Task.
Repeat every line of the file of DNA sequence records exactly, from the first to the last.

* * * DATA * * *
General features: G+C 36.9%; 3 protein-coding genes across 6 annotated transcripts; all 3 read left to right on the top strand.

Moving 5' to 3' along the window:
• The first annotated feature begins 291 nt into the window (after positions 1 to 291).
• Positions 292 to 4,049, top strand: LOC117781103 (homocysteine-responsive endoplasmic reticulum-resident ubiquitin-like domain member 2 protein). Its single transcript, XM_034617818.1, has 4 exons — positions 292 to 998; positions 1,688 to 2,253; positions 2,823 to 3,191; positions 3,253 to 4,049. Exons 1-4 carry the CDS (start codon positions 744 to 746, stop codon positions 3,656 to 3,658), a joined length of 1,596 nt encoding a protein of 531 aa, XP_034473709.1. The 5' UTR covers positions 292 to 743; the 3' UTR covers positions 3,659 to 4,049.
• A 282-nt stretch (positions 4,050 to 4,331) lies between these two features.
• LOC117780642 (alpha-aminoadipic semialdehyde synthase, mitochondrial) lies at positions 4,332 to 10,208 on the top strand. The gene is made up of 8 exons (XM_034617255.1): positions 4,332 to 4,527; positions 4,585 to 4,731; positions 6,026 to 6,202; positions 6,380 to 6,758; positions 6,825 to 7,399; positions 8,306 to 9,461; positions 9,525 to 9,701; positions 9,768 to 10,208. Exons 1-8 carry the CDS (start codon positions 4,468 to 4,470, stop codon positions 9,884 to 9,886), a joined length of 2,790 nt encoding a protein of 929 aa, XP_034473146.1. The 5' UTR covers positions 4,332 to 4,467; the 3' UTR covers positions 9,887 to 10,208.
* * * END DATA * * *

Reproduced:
General features: G+C 36.9%; 3 protein-coding genes across 6 annotated transcripts; all 3 read left to right on the top strand.

Moving 5' to 3' along the window:
• The first annotated feature begins 291 nt into the window (after positions 1 to 291).
• Positions 292 to 4,049, top strand: LOC117781103 (homocysteine-responsive endoplasmic reticulum-resident ubiquitin-like domain member 2 protein). Its single transcript, XM_034617818.1, has 4 exons — positions 292 to 998; positions 1,688 to 2,253; positions 2,823 to 3,191; positions 3,253 to 4,049. Exons 1-4 carry the CDS (start codon positions 744 to 746, stop codon positions 3,656 to 3,658), a joined length of 1,596 nt encoding a protein of 531 aa, XP_034473709.1. The 5' UTR covers positions 292 to 743; the 3' UTR covers positions 3,659 to 4,049.
• A 282-nt stretch (positions 4,050 to 4,331) lies between these two features.
• LOC117780642 (alpha-aminoadipic semialdehyde synthase, mitochondrial) lies at positions 4,332 to 10,208 on the top strand. The gene is made up of 8 exons (XM_034617255.1): positions 4,332 to 4,527; positions 4,585 to 4,731; positions 6,026 to 6,202; positions 6,380 to 6,758; positions 6,825 to 7,399; positions 8,306 to 9,461; positions 9,525 to 9,701; positions 9,768 to 10,208. Exons 1-8 carry the CDS (start codon positions 4,468 to 4,470, stop codon positions 9,884 to 9,886), a joined length of 2,790 nt encoding a protein of 929 aa, XP_034473146.1. The 5' UTR covers positions 4,332 to 4,467; the 3' UTR covers positions 9,887 to 10,208.